Ever since I can remember holding a pen, I remember writing. Words are my constant companion, my solace, my connection to humanity. I write because I must, but I also write to share a common experience. If one of my sentences makes you feel like you are not alone in this wide world, then I have done my job. We have so much to share as human beings, don’t we? Thank you for letting me share my words.
January 08, 2014 | 12:21 PM
It is her birthday today, my Mama. And also, Elvis's.
I always have to do the math. Mom had me when she was 30… I am 43… that makes her 73 today.
73 years is a long time to be loved unconditionally, and yet my Mom has always been up to the task. We may not have had much materially when we were young, but Carrie and I were loved and cherished with abundance. Our Mom, she never skimped on that.
Here's what I remember from my childhood:
Trips to Ernie's on payday to restock the Cheerios, the Kraft Macaroni & Cheese, the ground beef. Anxiously watching the total tally on the cash register, fingers crossed, hoping there would be enough money left over for Twinkies.
Hanging out at Anderson Family Practice while she finished the day's work. Watching her meticulously balance the books, punching buttons on the adding machine, careful to ensure every number was perfect.
Special occasions when we went out to dinner -- to Jim Dandy, the Brandywine, the Suhr's -- and splitting a meal amongst the three of us.
Accompanying her to the beauty salon to watch David work his magic.
Resting my head on her lap, breathing in the scent of her lotion and shampoo while we watched "Happy Days," then "Laverne & Shirley."
Watching her morning beauty routine: a simple, magical mix of Dove soap, dime store lotion, blush, mascara, and lipstick.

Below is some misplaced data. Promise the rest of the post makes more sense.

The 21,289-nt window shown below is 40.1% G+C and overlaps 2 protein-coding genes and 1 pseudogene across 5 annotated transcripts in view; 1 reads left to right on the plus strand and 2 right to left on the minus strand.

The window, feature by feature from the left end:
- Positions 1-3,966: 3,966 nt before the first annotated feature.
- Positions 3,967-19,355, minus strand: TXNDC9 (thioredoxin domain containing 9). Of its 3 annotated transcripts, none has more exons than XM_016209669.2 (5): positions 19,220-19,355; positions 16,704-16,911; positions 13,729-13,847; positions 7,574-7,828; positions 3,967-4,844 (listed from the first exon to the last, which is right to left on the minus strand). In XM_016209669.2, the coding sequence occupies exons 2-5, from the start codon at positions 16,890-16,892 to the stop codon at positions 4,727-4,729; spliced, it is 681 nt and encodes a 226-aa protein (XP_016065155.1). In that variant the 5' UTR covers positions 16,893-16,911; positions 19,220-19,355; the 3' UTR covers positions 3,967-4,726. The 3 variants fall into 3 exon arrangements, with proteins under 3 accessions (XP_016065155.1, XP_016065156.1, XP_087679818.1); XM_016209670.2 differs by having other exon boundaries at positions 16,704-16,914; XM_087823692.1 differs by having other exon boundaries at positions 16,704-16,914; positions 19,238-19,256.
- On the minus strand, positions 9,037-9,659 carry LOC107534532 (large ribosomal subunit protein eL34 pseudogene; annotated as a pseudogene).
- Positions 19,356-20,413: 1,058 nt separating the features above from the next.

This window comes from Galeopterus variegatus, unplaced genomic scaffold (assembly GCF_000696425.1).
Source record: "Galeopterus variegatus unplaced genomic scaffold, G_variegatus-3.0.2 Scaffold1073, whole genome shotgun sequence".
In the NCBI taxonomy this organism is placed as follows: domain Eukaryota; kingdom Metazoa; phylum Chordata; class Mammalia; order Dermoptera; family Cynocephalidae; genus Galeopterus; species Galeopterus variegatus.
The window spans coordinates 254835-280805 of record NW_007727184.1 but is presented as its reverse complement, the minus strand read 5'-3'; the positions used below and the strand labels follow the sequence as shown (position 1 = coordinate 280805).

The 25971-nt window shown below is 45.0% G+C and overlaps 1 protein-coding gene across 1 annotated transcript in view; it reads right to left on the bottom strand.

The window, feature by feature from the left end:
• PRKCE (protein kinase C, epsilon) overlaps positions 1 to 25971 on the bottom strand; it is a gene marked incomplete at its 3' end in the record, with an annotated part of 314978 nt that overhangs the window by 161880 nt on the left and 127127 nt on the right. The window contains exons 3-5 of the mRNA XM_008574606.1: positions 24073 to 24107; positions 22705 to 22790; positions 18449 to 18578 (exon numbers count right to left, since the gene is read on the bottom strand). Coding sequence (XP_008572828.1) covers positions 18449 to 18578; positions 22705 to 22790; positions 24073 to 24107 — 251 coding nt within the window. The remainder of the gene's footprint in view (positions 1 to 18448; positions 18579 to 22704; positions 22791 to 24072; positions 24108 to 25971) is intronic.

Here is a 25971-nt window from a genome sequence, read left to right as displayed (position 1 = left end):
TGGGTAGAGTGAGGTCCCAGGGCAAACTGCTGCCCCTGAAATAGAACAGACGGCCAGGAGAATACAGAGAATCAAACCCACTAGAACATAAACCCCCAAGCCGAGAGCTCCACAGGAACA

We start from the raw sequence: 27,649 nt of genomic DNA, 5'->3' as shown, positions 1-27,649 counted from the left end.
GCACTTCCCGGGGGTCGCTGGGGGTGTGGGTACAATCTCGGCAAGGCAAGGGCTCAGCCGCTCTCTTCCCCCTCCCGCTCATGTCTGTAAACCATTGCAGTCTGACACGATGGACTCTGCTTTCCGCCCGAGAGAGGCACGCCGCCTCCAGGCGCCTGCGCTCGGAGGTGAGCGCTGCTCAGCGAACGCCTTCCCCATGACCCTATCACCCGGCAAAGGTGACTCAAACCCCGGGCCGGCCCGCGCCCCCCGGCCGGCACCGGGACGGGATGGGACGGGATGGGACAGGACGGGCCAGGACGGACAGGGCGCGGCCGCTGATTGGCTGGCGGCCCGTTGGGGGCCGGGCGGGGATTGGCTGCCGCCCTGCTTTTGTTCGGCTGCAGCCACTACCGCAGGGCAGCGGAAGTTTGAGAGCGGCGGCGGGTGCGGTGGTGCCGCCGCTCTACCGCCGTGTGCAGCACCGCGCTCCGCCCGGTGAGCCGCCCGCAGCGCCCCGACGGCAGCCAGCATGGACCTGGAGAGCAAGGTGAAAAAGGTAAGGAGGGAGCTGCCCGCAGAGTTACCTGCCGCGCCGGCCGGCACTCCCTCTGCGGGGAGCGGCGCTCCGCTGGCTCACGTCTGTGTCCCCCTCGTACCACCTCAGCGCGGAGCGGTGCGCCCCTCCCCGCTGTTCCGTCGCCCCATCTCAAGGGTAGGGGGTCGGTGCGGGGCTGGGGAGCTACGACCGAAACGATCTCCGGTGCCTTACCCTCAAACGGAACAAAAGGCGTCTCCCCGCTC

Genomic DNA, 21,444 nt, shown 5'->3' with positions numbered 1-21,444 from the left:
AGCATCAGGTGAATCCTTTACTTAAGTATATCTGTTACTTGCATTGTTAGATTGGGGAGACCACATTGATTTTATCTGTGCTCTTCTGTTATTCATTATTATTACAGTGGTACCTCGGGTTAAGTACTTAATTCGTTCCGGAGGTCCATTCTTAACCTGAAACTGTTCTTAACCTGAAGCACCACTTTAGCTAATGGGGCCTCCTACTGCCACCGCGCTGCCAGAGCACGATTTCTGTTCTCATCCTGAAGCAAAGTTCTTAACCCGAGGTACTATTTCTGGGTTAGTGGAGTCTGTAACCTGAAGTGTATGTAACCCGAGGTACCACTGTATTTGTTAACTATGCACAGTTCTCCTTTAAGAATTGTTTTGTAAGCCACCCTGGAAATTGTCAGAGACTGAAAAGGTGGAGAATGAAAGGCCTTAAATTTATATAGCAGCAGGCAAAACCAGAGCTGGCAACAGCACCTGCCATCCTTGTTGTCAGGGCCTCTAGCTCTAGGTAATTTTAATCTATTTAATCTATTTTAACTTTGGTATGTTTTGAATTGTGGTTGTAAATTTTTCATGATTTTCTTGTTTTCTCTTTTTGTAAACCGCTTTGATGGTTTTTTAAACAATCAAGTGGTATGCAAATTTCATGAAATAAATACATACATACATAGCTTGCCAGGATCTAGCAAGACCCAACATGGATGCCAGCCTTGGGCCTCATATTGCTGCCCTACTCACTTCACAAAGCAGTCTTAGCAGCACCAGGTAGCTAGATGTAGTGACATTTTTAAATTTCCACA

Winter and summer vacations at Lake Tippecanoe with the Tosicks.
Black hair dye in the bathroom sink.
Listening to the stories of her childhood: eight kids, one bathroom, shaving her legs on the side of the tub while simultaneously bathing her baby brothers.
Evenings spent in the company of her life-long best friend, Kay, and Charlie the Worm.
Brown County weekend road trips in the Chevette, Carrie and I stretched out on blankets and pillows in the backseat, Granny eagerly awaiting our arrival.
The abundant laughter and love of her large and loyal circle of friends.
Standing bedside while she battled pneumonia, praying with all my Catholic-girl might for her quick and complete recovery.
Ironing my white St. Michael's blouses in the hallway while Carrie curled her hair at the make-up mirror on the kitchen table; Mom scurrying around, preparing for another day at work.
Hamburger Pie and tuna casserole and cherry chip birthday cakes.
The undisputed blanket of her love wrapped around me, and the abiding fear of losing her to some unknown, unseen tragedy. Daily post-Communion Mass prayers to keep the three of us together forever.
Her wicked dance moves and a smile that illuminated everything in her orbit.
Helping me bake hamster treats for Hinky Jo in my Easy Bake Oven.
Elegant fingers gripping a Merit Ultra Light; flakes of tobacco stuck to the gum in her purse.
A baby doll under every Christmas tree.
Loud, loving family gatherings with our grandparents, her seven siblings, our cousins.
Finding her asleep on the couch in the morning, paperwork from her third job scattered on the floor beside her.
Watching her (and Aunt Mimi) earn their black belts with Master Yoon.
The parade of male admirers that courted her, fell in love with her, asked for her hand in marriage.
Basking in the light of her beauty; wishing my round, freckled face would magically turn into her stunning, angular, olive-colored one.
Her wicked sense of humor that would bring my cousins to their laughing knees.
Walking to the Robaks every Christmas Eve; spending Christmas day with Aunt Janie, Uncle Charlie, David, and Matt.
The arrangements she made with my sweet Uncle Chuck so I had a date for the father/daughter Brownie dance.
Her brave, hard-working, uninhibited spirit.
Neil Diamond, John Denver, Carole King, Willie Nelson, and Kenny Rogers.
Her face in the crowd at every basketball, volleyball, or softball game I played -- even if she didn't understand any of the rules.
Ice skating in the field behind our apartment, at Lake Tippecanoe, at the Coliseum.
Her requests for private concerts: "Just sing that one for me one more time, Trinks."
Here's what I remember from my childhood:
Not nearly enough.
And everything that mattered.